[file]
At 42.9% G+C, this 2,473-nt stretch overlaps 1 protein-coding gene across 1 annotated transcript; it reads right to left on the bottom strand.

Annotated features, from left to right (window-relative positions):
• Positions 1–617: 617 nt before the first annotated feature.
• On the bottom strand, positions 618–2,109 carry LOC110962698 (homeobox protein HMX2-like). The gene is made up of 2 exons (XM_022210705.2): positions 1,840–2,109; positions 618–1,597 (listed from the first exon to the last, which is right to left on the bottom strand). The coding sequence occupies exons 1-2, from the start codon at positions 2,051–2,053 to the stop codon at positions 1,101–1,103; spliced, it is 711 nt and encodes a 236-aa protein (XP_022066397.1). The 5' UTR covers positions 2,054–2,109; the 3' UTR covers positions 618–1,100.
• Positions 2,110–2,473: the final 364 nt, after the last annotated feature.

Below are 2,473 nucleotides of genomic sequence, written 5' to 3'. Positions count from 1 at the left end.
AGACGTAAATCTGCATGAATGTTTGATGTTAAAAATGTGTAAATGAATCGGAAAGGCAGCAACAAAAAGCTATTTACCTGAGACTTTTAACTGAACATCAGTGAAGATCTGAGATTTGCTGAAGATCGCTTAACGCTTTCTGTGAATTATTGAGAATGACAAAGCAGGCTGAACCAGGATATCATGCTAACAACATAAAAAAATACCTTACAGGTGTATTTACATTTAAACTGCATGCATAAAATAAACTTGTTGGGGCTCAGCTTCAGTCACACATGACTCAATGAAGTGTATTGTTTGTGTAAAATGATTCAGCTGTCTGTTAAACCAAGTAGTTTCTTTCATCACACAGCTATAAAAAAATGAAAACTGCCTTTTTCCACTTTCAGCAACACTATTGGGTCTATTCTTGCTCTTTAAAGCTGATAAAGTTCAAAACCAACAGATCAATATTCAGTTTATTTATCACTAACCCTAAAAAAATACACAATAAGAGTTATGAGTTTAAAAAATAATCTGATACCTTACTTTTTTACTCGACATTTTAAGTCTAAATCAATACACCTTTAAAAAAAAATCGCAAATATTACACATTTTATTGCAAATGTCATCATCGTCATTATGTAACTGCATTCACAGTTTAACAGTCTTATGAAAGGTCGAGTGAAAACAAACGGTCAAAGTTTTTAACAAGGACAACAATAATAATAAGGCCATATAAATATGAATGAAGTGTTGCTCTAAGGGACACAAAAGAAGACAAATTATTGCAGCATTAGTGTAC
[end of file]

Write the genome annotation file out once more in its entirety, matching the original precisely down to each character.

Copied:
At 42.9% G+C, this 2,473-nt stretch overlaps 1 protein-coding gene across 1 annotated transcript; it reads right to left on the bottom strand.

Annotated features, from left to right (window-relative positions):
• Positions 1–617: 617 nt before the first annotated feature.
• On the bottom strand, positions 618–2,109 carry LOC110962698 (homeobox protein HMX2-like). The gene is made up of 2 exons (XM_022210705.2): positions 1,840–2,109; positions 618–1,597 (listed from the first exon to the last, which is right to left on the bottom strand). The coding sequence occupies exons 1-2, from the start codon at positions 2,051–2,053 to the stop codon at positions 1,101–1,103; spliced, it is 711 nt and encodes a 236-aa protein (XP_022066397.1). The 5' UTR covers positions 2,054–2,109; the 3' UTR covers positions 618–1,100.
• Positions 2,110–2,473: the final 364 nt, after the last annotated feature.

Below are 2,473 nucleotides of genomic sequence, written 5' to 3'. Positions count from 1 at the left end.
AGACGTAAATCTGCATGAATGTTTGATGTTAAAAATGTGTAAATGAATCGGAAAGGCAGCAACAAAAAGCTATTTACCTGAGACTTTTAACTGAACATCAGTGAAGATCTGAGATTTGCTGAAGATCGCTTAACGCTTTCTGTGAATTATTGAGAATGACAAAGCAGGCTGAACCAGGATATCATGCTAACAACATAAAAAAATACCTTACAGGTGTATTTACATTTAAACTGCATGCATAAAATAAACTTGTTGGGGCTCAGCTTCAGTCACACATGACTCAATGAAGTGTATTGTTTGTGTAAAATGATTCAGCTGTCTGTTAAACCAAGTAGTTTCTTTCATCACACAGCTATAAAAAAATGAAAACTGCCTTTTTCCACTTTCAGCAACACTATTGGGTCTATTCTTGCTCTTTAAAGCTGATAAAGTTCAAAACCAACAGATCAATATTCAGTTTATTTATCACTAACCCTAAAAAAATACACAATAAGAGTTATGAGTTTAAAAAATAATCTGATACCTTACTTTTTTACTCGACATTTTAAGTCTAAATCAATACACCTTTAAAAAAAAATCGCAAATATTACACATTTTATTGCAAATGTCATCATCGTCATTATGTAACTGCATTCACAGTTTAACAGTCTTATGAAAGGTCGAGTGAAAACAAACGGTCAAAGTTTTTAACAAGGACAACAATAATAATAAGGCCATATAAATATGAATGAAGTGTTGCTCTAAGGGACACAAAAGAAGACAAATTATTGCAGCATTAGTGTAC